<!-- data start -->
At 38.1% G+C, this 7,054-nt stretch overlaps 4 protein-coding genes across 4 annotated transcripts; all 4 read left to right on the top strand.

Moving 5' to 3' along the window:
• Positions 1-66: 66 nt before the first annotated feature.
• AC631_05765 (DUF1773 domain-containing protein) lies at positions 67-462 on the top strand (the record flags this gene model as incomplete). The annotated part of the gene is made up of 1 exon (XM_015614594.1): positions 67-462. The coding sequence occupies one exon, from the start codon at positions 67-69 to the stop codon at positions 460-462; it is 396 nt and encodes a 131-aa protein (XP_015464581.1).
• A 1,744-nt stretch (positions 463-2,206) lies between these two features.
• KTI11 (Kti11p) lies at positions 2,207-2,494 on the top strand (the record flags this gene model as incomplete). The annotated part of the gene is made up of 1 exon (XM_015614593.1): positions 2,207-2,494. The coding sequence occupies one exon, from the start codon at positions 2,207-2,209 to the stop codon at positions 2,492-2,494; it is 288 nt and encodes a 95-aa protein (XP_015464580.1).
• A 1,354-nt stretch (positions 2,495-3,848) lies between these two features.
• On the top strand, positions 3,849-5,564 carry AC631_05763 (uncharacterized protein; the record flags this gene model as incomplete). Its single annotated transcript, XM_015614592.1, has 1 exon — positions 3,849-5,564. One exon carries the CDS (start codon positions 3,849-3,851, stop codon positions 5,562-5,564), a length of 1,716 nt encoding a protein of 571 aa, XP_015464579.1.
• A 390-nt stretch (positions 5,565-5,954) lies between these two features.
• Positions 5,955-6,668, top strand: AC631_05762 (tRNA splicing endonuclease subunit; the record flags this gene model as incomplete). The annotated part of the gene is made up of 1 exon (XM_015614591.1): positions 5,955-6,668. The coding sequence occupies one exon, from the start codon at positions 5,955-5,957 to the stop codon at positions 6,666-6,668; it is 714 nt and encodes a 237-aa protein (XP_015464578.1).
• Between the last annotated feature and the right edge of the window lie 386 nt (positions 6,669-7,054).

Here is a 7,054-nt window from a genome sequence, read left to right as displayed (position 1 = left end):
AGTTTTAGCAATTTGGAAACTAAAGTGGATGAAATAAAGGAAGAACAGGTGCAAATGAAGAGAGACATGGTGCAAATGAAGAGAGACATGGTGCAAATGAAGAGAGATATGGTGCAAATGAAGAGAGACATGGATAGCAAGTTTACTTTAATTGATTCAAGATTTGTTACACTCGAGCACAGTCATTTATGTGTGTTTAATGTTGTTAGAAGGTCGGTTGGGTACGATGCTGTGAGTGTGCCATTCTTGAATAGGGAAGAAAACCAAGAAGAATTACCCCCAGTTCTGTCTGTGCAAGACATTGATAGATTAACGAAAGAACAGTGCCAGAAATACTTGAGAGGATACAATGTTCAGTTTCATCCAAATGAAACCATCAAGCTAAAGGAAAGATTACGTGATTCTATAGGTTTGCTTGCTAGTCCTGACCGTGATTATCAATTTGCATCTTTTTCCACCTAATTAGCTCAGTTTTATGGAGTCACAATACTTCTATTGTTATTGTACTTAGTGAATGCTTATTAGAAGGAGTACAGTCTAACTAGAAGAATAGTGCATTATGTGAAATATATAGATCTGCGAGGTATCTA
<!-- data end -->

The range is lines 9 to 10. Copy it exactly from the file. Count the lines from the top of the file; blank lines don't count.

• A 390-nt stretch (positions 5,565-5,954) lies between these two features.
• Positions 5,955-6,668, top strand: AC631_05762 (tRNA splicing endonuclease subunit; the record flags this gene model as incomplete). The annotated part of the gene is made up of 1 exon (XM_015614591.1): positions 5,955-6,668. The coding sequence occupies one exon, from the start codon at positions 5,955-5,957 to the stop codon at positions 6,666-6,668; it is 714 nt and encodes a 237-aa protein (XP_015464578.1).